Note the reversal in 2 Samuel: David looks at his own house and decides that God needs a house too. God acknowledges that God has been living in a tent since he delivered the Israelites out of Egypt. (Was God living in a McMansion before that? Was God’s house as fine as David’s cedar house? The text does not say.) God shifts the subject away from getting his own real estate and points instead to the real estate he has given, and is securing, for his servant King David, “Moreover the LORD declares to you that the LORD will make you a house. Your house and your kingdom shall be made sure forever before me; your throne shall be established forever.”
The passage in 2 Samuel is about David’s entitlements as rewards that God has bestowed on him.
What would the family of Uriah would say about that?!
Would it have been any different if Jonathan had survived to become David’s husband or domestic partner? I doubt it. We lgbts can compete in all ways with heterosexuals, and can be just as sinful when we set our minds and hearts to do so.
Psalm 89:1-4, 19-26
Clearly David’s house is no longer a literal house of cedar, but a lineage, a dynasty, one inherited by Jesus in his DNA, and as joint heirs with Jesus, inherited by all of us Christians:
"I have made a covenant with my chosen one; *Later the psalmist asserts:
I have sworn an oath to David my servant:
'I will establish your line for ever, *
and preserve your throne for all generations.'"
He will say to me, 'You are my Father, *That is probably not what he whispered into the ear of Bathsheba when he first stalked her. The psalm text is what David’s PR manager might report.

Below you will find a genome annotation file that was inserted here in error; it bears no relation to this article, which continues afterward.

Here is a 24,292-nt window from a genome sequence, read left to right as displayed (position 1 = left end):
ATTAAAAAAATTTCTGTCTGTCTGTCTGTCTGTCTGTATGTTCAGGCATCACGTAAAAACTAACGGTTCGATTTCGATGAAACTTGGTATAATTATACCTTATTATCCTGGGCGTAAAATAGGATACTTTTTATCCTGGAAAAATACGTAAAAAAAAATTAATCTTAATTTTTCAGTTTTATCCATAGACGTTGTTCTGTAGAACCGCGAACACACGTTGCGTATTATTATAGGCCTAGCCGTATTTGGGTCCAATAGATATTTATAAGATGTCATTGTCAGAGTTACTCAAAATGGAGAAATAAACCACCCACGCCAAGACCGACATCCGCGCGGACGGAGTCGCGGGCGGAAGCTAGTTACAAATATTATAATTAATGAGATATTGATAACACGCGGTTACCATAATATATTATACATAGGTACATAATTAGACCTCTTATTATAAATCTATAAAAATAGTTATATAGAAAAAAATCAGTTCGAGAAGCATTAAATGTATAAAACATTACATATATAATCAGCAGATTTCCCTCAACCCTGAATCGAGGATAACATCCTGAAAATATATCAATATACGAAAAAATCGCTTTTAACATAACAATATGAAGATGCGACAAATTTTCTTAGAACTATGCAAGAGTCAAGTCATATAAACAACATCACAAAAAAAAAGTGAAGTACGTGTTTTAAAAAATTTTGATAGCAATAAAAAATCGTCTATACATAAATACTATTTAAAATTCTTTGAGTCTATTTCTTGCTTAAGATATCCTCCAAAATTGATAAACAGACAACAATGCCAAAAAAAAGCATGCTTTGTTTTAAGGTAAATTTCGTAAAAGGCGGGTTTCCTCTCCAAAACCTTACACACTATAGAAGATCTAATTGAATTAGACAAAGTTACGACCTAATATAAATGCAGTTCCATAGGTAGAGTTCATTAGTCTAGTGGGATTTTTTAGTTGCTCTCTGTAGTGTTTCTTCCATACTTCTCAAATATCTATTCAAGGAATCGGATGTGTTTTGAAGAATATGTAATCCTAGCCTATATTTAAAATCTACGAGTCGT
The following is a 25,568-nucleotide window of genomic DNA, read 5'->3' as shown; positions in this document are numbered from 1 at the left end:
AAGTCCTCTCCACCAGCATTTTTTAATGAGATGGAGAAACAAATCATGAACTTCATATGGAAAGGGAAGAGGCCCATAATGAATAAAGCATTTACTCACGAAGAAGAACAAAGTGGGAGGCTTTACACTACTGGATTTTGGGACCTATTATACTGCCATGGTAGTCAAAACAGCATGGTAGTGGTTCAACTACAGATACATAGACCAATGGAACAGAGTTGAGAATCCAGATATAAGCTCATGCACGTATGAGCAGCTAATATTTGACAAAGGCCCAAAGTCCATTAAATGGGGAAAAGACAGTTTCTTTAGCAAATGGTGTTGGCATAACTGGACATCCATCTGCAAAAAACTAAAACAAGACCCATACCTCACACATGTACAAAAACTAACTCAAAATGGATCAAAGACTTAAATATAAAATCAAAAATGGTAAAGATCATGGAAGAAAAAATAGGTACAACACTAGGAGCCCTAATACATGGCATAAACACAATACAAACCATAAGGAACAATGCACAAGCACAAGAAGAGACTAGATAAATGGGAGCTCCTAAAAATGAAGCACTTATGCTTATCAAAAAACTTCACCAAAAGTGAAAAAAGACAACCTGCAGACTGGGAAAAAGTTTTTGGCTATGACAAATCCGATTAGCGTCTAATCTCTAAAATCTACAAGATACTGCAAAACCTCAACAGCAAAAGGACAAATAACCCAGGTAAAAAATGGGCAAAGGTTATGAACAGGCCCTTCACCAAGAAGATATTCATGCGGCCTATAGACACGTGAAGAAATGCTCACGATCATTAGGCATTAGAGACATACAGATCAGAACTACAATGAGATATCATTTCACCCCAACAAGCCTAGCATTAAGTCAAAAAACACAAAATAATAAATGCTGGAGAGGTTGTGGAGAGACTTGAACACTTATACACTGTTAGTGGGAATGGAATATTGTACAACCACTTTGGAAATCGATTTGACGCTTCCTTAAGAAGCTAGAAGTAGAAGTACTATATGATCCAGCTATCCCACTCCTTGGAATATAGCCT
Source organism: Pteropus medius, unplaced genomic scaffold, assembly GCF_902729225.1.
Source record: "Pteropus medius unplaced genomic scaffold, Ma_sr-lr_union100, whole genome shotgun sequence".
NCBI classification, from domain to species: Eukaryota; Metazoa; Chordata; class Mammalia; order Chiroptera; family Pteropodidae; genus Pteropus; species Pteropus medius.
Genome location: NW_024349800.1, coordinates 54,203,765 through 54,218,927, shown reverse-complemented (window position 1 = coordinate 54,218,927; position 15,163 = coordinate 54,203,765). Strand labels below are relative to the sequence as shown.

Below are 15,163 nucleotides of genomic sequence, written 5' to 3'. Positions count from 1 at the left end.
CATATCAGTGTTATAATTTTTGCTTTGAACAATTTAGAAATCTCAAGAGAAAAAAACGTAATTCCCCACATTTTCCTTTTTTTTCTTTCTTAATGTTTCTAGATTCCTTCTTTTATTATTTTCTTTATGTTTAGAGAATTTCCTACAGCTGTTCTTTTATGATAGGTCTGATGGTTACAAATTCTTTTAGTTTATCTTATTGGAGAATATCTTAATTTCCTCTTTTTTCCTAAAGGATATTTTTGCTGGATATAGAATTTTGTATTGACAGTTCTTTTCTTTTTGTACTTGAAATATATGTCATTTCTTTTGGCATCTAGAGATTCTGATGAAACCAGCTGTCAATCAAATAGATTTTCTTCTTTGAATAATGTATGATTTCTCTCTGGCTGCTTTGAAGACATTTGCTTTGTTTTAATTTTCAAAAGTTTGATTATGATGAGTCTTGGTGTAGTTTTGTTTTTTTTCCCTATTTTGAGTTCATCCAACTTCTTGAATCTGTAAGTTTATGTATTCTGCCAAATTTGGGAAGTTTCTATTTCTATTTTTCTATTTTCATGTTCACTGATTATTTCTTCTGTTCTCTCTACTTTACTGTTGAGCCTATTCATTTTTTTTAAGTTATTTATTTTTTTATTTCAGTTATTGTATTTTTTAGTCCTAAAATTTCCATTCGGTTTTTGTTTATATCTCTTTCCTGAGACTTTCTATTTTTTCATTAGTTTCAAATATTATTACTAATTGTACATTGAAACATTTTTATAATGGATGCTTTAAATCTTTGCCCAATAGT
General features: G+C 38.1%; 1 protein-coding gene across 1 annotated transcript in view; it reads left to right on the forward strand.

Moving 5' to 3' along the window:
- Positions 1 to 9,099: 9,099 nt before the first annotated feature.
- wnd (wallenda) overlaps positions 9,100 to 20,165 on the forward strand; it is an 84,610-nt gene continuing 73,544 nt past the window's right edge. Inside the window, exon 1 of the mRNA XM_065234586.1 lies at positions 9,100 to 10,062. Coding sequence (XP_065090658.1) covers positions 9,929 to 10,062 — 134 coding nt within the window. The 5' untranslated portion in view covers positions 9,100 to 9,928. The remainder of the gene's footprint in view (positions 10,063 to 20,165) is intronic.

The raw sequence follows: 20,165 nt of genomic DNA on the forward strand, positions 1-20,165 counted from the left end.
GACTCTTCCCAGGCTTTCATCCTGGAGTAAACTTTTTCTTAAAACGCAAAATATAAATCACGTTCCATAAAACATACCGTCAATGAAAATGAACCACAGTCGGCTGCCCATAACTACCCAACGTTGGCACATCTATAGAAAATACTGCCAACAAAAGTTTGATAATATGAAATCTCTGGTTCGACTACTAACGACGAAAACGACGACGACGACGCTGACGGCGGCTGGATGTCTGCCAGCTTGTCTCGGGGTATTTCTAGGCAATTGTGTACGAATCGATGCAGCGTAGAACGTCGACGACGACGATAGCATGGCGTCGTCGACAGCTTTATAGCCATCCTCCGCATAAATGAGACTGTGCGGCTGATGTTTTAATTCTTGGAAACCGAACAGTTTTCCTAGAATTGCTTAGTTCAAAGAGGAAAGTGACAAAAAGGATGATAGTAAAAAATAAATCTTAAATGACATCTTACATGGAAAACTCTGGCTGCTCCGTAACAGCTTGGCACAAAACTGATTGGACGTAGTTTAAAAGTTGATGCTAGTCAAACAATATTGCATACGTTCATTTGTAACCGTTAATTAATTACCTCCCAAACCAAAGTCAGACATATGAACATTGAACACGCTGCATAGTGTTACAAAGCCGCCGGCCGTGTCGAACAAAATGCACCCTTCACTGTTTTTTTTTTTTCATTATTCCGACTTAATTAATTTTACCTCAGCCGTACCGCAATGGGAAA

my God, and the rock of my salvation.'
Now to God who is able to strengthen you according to my gospel and the proclamation of Jesus Christ, according to the revelation of the mystery that was kept secret for long ages but is now disclosed, and through the prophetic writings is made known to all the Gentiles, according to the command of the eternal God, to bring about the obedience of faith-- to the only wise God, through Jesus Christ, to whom be the glory forever! Amen.Try diagramming this passage and you will discover that it is not a sentence at all: it has no independent or main clause, but is a combination of two prepositional phrases,
All else is subordinate to those phrases.
The text comes at the end of the last chapter of Romans. The NRSV gives it the heading, “The Final Doxology.”
Notice Paul’s ownership of the good news he proclaims, “my gospel."
Notice Paul’s phrase “the obedience of faith.” In it he mingles faith with works (obedience) -- two items he often keeps far apart. He is the great promulgator of the doctrine that salvation derives from faith alone, not from right behavior, nor from correctness in following God’s law.
By qualifying obedience to be ‘the obedience of faith,’ he leaves room for consistency, by suggesting that the obedience is a response that faith makes possible. In Pauline theology obedience is worthless when calculated to gain God’s favor; obedience is a response because we already have God’s favor, based not on our righteousness but on God’s love and mercy.
-- We already have God's favor unless you are lgbt, according to classical readings of the first chapter of Romans, wherein Paul uses homosexual temple prostitutes (aresenokotoi) as examples of those so depraved that God has already given up on them.
I have never met a temple prostitute, nor do I want to be one. The behaviors Paul lists here bear no resemblence to the union Ernest and I have, with God's help and blessing, experienced for almost 35 years.
Paul suggests that his readers in Rome need to be careful not to judge the temple prostitutes' behavior, for his readers have themselves been involved in it and will bring judgment on themselves (Romans 2:1-3). The original texts have no chapter divisions, and the “Therefore” at beginning of Chapter 2 clearly refers to what he has been saying in Chapter 1.
Mary becomes fascinating if we refuse to put her on a pedestal. She is feisty. Today’s canticle is her Magnificat (the passage just following the Gospel lesson). In it “sweet“ and “gentle“ Mary is an uppity working-class girl pregnant out of wedlock. She is so poor that when her baby comes, her maternity ward will be a stable: Yet Mary is not a complainer or whiner. She asserts that God…
… has scattered the proud in their conceit.Let it be; let it be.
He has cast down the mighty from their thrones, *
and has lifted up the lowly.
He has filled the hungry with good things, *
and the rich he has sent away empty.